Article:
These garden herbs are good for your dog
All in moderation, at least
Feb 13, 2018
In a world full of kibble and canned food, it’s difficult to get your dog to go all-natural. Labels are misleading most of the time. Commercial dog feed is rarely ever fully organic. You want to stay away from dog food that has grains, meat that isn’t USDA certified, and worst of all, preservatives. You’ll notice your dog scratches less often on grain-free food.
What you want for your dog is a healthy dose of daily nutrients. Lucky for you and your garden, there are some herbs that are great for upping your pup’s vitamin intake. Think of it like natural multivitamins to make up for some of your dog’s health concerns.
We asked Giannina Gonzalez of Whole Pet Kitchen, a café where you can date your dog, for some tips. She notes that she feeds these herbs to her dogs only when they need the supplement. Before you go whip up some pesto for your pooch, remember these herbs should be fed as needed, not all of the time.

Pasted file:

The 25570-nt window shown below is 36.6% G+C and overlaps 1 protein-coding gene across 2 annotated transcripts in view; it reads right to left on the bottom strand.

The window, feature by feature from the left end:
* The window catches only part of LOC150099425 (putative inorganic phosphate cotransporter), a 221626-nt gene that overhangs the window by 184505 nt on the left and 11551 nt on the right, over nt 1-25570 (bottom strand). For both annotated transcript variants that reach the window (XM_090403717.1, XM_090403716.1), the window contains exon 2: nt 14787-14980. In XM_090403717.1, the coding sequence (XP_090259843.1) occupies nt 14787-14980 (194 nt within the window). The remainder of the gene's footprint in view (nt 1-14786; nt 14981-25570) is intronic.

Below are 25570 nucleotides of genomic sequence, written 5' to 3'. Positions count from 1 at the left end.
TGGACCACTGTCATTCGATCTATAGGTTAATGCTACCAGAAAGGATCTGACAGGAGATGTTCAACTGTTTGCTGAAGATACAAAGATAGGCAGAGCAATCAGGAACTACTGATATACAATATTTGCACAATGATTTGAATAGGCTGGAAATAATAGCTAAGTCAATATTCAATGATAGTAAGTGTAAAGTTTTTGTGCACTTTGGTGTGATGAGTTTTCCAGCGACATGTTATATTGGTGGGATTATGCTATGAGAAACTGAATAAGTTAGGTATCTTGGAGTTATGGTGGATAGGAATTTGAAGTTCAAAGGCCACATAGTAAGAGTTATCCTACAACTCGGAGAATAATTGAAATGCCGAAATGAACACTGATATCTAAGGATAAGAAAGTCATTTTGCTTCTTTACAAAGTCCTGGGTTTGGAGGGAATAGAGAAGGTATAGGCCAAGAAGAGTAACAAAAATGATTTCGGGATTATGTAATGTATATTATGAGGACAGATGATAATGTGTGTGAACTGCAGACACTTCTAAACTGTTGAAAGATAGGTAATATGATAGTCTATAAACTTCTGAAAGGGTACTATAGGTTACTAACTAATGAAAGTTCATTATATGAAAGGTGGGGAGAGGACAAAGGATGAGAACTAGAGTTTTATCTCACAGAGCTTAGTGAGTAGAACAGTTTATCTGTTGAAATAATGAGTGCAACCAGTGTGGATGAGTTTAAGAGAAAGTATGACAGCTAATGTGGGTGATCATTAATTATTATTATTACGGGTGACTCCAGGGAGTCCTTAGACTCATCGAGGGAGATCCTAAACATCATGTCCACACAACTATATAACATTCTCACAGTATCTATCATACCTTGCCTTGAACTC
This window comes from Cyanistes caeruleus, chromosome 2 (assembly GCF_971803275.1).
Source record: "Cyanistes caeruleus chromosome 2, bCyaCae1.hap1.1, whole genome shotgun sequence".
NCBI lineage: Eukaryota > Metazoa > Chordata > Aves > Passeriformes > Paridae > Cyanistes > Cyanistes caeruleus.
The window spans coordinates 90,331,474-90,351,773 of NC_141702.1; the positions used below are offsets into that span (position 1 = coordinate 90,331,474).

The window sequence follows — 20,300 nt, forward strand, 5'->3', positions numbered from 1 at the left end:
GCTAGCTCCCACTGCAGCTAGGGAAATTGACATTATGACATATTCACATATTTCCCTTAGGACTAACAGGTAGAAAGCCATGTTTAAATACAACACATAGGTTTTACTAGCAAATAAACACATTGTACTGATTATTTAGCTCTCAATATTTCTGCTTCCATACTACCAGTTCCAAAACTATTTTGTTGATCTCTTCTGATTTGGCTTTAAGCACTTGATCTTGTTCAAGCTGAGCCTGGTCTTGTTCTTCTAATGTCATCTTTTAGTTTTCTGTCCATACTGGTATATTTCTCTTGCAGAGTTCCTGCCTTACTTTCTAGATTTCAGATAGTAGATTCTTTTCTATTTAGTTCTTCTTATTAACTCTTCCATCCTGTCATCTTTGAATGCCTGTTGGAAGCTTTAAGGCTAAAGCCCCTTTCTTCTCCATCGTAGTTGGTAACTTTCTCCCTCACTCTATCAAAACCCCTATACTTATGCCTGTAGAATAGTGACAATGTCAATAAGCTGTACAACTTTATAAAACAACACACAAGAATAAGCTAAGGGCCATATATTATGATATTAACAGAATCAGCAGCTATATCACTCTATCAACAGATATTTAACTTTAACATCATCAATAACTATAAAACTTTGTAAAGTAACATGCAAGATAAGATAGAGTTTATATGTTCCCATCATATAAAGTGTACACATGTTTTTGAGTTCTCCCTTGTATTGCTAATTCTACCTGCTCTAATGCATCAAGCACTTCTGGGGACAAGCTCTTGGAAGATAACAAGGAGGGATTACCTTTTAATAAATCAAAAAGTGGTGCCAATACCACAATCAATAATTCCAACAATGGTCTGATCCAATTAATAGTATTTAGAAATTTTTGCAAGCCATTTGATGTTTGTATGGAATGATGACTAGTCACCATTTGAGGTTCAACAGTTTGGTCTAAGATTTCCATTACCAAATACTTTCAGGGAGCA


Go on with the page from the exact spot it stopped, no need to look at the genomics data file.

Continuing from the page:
Just as it’s good for humans, malunggay (a.k.a. moringa) has tons of health benefits for dogs. It maintains good cholesterol levels, reduces blood sugar, and is loaded with antioxidants.
This leafy herb is good for detoxing the kidneys. In moderation, it helps freshen doggy breath as well. It’s also packed with chlorophyll, which helps build up on healthy blood.
Yet another good herb for freshening up your dog’s breath without having to use a toothbrush. Just as with humans, mint also helps with indigestion and reducing gas.
Grated ginger in small amounts helps with digestion. It’s a very aromatic herb so see first if your dog is alright with the smell and taste.
Photos courtesy of Unsplash and Pixabay.
You can now take a trip to Los Baños via Japanese tourist train
The Nolisoli gift guide for foodies
Where do all these plastic really do after you discard them?
Are we doing sustainable fashion right?
LOOK: Noma’s René Redzepi reinterprets Toyo Eatery’s kinilaw, sinigang, and silog